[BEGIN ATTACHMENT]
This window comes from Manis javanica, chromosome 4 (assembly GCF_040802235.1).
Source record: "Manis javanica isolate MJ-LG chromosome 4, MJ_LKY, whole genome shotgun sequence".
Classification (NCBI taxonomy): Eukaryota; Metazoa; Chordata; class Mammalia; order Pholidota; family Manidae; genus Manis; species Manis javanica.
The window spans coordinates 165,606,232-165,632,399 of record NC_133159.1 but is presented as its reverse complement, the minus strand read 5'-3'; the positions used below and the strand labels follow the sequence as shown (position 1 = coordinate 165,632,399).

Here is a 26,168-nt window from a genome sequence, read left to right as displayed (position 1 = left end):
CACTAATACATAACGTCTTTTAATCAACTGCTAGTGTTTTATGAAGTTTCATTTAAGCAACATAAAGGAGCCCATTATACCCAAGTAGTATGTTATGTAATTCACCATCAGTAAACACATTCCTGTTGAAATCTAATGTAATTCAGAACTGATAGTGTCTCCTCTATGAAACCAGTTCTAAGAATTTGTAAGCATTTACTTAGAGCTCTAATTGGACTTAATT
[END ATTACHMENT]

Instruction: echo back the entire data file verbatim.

This window comes from Manis javanica, chromosome 4 (assembly GCF_040802235.1).
Source record: "Manis javanica isolate MJ-LG chromosome 4, MJ_LKY, whole genome shotgun sequence".
Classification (NCBI taxonomy): Eukaryota; Metazoa; Chordata; class Mammalia; order Pholidota; family Manidae; genus Manis; species Manis javanica.
The window spans coordinates 165,606,232-165,632,399 of record NC_133159.1 but is presented as its reverse complement, the minus strand read 5'-3'; the positions used below and the strand labels follow the sequence as shown (position 1 = coordinate 165,632,399).

Here is a 26,168-nt window from a genome sequence, read left to right as displayed (position 1 = left end):
CACTAATACATAACGTCTTTTAATCAACTGCTAGTGTTTTATGAAGTTTCATTTAAGCAACATAAAGGAGCCCATTATACCCAAGTAGTATGTTATGTAATTCACCATCAGTAAACACATTCCTGTTGAAATCTAATGTAATTCAGAACTGATAGTGTCTCCTCTATGAAACCAGTTCTAAGAATTTGTAAGCATTTACTTAGAGCTCTAATTGGACTTAATT